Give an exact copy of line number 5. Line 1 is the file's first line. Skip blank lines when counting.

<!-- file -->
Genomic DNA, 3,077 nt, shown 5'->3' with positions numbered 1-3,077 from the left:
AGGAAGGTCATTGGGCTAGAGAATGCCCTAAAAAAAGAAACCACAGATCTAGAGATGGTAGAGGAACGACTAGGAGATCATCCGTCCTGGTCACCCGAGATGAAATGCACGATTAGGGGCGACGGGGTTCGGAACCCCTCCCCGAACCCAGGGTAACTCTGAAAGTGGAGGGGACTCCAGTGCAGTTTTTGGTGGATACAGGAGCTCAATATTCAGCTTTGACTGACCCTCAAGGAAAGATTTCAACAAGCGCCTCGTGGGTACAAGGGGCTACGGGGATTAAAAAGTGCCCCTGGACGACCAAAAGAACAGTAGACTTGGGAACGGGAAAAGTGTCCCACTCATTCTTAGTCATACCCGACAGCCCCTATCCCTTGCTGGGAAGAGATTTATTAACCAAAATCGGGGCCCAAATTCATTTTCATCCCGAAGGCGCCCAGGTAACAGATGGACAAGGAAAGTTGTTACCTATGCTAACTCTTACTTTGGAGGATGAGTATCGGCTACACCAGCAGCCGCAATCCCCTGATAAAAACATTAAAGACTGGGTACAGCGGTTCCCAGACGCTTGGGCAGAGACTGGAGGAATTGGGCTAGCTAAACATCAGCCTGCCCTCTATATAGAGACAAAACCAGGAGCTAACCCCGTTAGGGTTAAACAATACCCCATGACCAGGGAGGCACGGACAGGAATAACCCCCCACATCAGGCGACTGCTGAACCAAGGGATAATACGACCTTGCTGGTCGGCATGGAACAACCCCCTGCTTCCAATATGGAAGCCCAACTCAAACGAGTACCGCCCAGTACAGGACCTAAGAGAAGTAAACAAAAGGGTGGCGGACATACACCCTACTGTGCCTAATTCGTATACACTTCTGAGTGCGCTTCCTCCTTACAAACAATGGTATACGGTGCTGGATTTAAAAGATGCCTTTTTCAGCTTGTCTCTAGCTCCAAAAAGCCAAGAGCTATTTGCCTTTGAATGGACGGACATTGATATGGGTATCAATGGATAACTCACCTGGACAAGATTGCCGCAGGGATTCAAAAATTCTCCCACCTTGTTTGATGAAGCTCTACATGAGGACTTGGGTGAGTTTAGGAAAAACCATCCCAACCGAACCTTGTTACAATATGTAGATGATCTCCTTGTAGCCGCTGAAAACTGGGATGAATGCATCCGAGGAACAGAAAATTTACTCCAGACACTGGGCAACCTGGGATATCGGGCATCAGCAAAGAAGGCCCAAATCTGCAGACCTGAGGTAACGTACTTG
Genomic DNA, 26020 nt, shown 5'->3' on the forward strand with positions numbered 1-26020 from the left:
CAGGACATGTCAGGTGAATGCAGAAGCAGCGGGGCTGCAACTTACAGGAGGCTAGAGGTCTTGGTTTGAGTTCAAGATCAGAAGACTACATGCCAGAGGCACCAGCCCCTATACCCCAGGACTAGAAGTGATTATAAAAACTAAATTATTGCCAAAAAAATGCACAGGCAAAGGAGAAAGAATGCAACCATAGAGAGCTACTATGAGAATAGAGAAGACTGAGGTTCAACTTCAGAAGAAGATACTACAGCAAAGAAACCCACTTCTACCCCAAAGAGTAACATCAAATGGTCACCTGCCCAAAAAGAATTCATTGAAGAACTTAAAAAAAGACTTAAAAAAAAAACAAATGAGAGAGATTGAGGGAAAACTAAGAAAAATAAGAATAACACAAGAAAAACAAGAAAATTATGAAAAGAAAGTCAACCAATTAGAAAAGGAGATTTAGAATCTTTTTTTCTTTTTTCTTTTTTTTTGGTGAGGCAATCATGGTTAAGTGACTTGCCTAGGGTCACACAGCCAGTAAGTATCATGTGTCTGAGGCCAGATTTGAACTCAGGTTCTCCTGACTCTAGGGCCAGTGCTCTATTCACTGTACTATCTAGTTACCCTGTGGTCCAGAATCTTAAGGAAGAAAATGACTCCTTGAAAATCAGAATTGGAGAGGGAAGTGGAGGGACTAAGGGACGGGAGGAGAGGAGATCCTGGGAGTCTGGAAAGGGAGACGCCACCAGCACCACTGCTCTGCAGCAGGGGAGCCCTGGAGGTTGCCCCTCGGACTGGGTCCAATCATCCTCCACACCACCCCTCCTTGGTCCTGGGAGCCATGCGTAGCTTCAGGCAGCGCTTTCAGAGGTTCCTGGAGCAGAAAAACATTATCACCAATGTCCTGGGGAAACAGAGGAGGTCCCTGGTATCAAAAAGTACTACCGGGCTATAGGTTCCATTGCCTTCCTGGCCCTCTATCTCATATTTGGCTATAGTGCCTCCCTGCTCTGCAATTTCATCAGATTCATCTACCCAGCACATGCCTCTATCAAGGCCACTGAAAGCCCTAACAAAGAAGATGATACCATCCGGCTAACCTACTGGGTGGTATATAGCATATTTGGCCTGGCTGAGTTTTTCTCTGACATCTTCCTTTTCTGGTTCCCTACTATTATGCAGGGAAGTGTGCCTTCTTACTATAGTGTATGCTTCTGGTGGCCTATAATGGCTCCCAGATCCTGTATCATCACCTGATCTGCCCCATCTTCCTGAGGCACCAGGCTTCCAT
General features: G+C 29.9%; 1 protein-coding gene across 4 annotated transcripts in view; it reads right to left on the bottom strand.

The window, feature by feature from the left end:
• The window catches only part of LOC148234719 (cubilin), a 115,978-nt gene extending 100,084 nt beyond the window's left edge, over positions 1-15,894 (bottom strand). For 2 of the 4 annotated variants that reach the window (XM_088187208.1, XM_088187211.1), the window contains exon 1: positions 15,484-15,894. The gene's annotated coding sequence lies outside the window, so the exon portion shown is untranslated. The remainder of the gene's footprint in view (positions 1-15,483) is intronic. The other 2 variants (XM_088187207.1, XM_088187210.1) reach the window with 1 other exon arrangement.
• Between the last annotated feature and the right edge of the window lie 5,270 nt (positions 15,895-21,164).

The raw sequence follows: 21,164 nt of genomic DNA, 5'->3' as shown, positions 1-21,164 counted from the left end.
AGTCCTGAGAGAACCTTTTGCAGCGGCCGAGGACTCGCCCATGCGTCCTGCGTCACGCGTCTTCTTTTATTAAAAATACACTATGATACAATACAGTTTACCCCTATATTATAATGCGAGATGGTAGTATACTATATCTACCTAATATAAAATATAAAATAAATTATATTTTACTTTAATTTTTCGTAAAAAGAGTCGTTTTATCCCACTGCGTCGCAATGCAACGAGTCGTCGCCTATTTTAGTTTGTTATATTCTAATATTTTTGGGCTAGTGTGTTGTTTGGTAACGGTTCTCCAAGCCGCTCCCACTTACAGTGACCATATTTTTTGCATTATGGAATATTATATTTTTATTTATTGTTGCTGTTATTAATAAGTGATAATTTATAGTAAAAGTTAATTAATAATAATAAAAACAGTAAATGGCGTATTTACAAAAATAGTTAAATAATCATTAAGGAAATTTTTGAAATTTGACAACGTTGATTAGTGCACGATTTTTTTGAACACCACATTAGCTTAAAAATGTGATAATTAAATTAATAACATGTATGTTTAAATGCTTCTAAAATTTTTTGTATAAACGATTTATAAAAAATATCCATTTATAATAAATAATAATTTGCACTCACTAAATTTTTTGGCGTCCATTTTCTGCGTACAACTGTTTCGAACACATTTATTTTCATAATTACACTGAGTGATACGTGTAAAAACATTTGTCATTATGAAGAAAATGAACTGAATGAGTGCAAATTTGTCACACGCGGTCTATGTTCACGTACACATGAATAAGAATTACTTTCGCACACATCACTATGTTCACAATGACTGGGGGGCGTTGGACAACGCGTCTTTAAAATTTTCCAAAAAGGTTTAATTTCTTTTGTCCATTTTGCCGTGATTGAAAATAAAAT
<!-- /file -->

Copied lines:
General features: G+C 29.9%; 1 protein-coding gene across 4 annotated transcripts in view; it reads right to left on the bottom strand.